the commuter train from Galle to Colombo

With Galle as its starting point, the train to Colombo is somehow full as it arrives. We place our bags on the rack and settle in the breezeway resigning ourselves to a two hour journey standing up, holding onto handles, straps, anything. The regulars on the 7.00 am service are mostly men with the usual business accoutrements of smart phones, brief cases and morning newspapers.

Among fellow commuters conversations flow. They know each other well in this place where space is a premium. Reciprocal systems are in play as sitting room is shared in blocks of time. Eyes dance around strangers on the train, avoiding direct contact and noticing everything.

Out of the window near Hikkaduwa we can just see the surf, pulsing in a gentle rhythm on the rocks. Ten years ago along this coast, thousands drowned, many on a train like this that was derailed near Telwatta.

At each station, more and more people squeeze on. Only my Tom Bihn satchel bag strapped across my body provides a modicum of personal space and modesty.

As the numbers grow, the level of cheerfulness rises. Sari-clad women board, smile greetings. “Good Morning! Good Morning!” There’s still half the journey to go and everyone is smiling. Shirts remain crisp and white, faces apparently perspiration free.

At 8.56 we pull into Colombo Fort and wait and watch as everyone moves slowly and with intent out of the doors and off to their places of work.

This afternoon they will be back here to do it all again on the passage home.

the blessing of the Sofreh


Laid out before the bride and groom

on a beach of soft Sri Lankan sand,

a Persian wedding spread

– the Sofreh Aghd.


A mirror reflects sunset’s glow.

A candle flickers light.

A sacred text contains old truths.

All adorned with sweets and jewels

in hues of silver, blue and white.


And there are foods that grace this spread –

pomegranates, rose apples, herbs and seeds,

walnuts and almonds, pastries and breads.


A tiny glass of honey waits for finger dips,

the sugar cone for granules to be ground above their heads.


As night falls on Ahungalla,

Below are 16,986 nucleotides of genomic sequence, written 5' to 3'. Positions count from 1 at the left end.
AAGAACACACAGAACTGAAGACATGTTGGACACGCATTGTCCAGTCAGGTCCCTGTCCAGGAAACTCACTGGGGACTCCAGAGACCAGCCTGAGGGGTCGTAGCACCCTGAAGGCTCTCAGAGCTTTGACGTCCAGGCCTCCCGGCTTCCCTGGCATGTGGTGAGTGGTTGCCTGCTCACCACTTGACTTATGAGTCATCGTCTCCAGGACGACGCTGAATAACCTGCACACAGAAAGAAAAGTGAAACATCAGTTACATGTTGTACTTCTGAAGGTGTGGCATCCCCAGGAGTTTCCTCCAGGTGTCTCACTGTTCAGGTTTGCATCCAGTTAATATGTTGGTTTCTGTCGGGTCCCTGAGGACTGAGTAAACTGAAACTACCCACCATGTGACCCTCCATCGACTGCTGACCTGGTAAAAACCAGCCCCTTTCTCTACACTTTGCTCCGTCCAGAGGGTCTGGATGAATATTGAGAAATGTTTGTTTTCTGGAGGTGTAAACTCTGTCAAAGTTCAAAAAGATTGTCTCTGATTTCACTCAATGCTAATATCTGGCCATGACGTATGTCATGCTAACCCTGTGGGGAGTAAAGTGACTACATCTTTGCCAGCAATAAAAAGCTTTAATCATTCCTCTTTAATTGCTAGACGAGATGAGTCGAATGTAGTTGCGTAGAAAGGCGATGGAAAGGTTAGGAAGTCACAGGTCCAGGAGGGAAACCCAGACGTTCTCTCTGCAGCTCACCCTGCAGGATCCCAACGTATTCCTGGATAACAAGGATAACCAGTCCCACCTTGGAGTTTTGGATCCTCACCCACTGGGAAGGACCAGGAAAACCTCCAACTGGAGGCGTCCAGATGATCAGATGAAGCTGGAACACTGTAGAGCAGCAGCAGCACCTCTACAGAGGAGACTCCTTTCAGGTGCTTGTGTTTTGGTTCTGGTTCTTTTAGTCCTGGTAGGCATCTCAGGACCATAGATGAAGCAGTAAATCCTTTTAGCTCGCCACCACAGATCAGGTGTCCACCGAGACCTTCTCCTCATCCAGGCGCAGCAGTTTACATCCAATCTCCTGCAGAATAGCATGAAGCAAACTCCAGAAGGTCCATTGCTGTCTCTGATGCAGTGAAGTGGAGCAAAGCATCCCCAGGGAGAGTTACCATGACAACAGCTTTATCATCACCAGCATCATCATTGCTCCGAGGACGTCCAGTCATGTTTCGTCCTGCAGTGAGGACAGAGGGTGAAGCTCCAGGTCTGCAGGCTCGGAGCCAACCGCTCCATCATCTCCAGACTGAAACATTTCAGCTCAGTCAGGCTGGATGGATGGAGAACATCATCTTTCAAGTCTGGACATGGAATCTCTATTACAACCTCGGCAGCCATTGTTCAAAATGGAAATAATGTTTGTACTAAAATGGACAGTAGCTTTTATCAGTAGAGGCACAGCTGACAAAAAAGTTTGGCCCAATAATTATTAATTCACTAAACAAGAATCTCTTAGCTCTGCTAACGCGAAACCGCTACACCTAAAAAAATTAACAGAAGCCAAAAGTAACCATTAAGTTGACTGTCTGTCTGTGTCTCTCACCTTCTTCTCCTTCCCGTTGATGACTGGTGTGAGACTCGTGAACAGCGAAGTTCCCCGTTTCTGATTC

all present here are blessed

as witnesses –

to this Sofreh,

this marriage,

this love.

poets I’m reading: Marianne Moore

words cluster like chromosomes

(This post appeared on my blog, Sentio, on 1 November 2013) 

In 1961, at the age of 74,  Marianne Moore was interviewed by The Paris Review for their “The Art of Poetry” series. Apart from being able to write poetry as well as Marianne Moore, I would also like to have been in a time and position, as Moore obviously was, to have been invited by Lillian Hellman to have seen one of her plays!

I am also jumping for joy at having discovered The Paris Review online with its decades of recorded interviews with writers. Some more chewy grist for the mill!  To say nothing of their essays. Not only but also Dorothy Parker, Hellman herself, W H Auden, Joan Didion and Margaret Drabble, with whom I once had the pleasure of engaging in a short conversation. As literary sites go, this is pretty special.

Here are two excerpts from Moore’s interview.


Do you suppose that moving to New York, and the stimulation of the writers whom you found there, led you to write more poems than you would otherwise have written?


I’m sure it did—seeing what others wrote, liking this or that. With me it’s always some fortuity that traps me. I certainly never intended to write poetry. That never came into my head. And now, too, I think each time I write that it may be the last time; then I’m charmed by something and seem to have to say something. Everything I have written is the result of reading or of interest in people, I’m sure of that. I had no ambition to be a writer.


Now, if I couldn’t write fiction, I’d like to write plays. To me the theater is the most pleasant, in fact my favorite, form of recreation.


Do you go often?


No. Never. Unless someone invites me. Lillian Hellman invited me to Toys in the Attic,and I am very happy that she did. I would have had no notion of the vitality of the thing, have lost sight of her skill as a writer if I hadn’t seen the play; would like to go again. The accuracy of the vernacular! That’s the kind of thing I am interested in, am always taking down little local expressions and accents. I think I should be in some philological operation or enterprise, am really much interested in dialect and intonations. I scarcely think of any that comes into my so-called poems at all.

As for the poetry, here’s one small gem which appeared in Moore’s 1959 collection, O To Be a Dragon, snapped from my copy of Penguin’s Complete Poems.


poets I’m reading: Dorothy Parker

A selection of short and not necessarily sweet poems by the redoubtable Dorothy Parker.